After observing that lithium produced placidity in guinea pigs, in 1949 Cade suggested that this compound could possess antiexcitement properties in humans. Although lithium was introduced as a treatment for acute mania, the antimanic effect is maximal after 7-10 days, thus, faster acting agents such as neuroleptics are often used in conjunction with lithium. Lithium has been shown to provide effective prophylaxis for BP disorder. Bipolar lithium-treated patients have a risk of relapse of 34-36% compared to more than 79% in comparable patients given placebo. Lithium has a narrow therapeutic index, however, and high levels can produce seizures, coma, and eventually death. Even when it is present in its therapeutic concentration range of 0.8-1.2 mEq/liter, patients treated with lithium can have gastrointestinal side effects, such as vomiting and/or diarrhea, endocrine side effects, such as inhibition of thyroid function, renal side effects, such as polyuria with polydipsia, and CNS side effects, such as drowsiness, memory deficits, and tremors.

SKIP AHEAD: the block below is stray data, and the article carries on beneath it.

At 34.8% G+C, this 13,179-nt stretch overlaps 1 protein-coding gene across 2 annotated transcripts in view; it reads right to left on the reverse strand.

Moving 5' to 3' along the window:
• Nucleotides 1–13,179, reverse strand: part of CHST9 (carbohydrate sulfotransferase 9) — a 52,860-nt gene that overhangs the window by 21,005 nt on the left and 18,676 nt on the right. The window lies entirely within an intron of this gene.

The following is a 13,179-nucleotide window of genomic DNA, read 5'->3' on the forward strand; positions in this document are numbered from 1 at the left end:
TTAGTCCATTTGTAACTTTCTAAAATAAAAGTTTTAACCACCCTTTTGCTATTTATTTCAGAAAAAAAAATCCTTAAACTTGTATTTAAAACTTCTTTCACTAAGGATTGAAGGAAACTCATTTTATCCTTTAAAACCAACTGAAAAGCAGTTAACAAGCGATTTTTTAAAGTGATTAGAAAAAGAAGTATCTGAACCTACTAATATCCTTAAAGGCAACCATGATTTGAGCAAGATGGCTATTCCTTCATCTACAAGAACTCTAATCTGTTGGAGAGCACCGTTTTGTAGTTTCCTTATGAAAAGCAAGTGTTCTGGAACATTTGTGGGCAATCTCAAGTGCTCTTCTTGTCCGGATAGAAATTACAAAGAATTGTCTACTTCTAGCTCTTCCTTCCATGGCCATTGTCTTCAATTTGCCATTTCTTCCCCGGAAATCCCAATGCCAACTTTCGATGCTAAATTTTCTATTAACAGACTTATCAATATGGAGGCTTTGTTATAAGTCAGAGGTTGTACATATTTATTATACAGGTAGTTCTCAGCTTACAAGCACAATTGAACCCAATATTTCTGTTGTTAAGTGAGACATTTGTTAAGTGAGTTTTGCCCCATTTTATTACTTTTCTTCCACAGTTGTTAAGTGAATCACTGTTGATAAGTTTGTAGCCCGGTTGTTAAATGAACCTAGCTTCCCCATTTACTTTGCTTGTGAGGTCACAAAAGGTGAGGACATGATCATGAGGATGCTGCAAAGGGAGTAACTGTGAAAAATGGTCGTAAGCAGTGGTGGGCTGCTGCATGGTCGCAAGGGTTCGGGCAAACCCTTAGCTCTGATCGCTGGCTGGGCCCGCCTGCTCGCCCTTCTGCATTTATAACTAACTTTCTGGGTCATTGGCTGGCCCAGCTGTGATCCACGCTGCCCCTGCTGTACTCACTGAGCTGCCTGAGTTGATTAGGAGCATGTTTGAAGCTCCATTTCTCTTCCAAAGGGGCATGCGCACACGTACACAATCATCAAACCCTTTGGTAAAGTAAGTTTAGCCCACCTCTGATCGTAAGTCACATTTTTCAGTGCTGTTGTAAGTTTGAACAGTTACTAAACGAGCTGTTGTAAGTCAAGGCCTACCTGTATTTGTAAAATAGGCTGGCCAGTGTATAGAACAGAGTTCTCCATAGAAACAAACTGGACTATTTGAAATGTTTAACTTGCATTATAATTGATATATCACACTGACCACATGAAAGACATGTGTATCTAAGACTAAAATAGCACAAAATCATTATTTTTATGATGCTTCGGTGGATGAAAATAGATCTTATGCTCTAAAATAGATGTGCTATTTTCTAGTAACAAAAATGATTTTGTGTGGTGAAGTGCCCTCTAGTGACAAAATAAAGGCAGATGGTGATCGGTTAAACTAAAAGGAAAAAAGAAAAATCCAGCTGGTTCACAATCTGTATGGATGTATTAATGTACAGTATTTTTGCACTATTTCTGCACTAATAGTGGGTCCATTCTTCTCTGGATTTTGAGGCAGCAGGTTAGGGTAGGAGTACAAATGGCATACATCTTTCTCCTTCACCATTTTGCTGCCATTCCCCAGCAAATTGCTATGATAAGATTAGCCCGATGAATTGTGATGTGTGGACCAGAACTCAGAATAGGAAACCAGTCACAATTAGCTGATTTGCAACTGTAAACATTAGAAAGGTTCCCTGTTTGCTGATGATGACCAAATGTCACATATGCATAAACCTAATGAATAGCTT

Breaking Bulimia

Breaking Bulimia

We have all been there: turning to the refrigerator if feeling lonely or bored or indulging in seconds or thirds if strained. But if you suffer from bulimia, the from time to time urge to overeat is more like an obsession.

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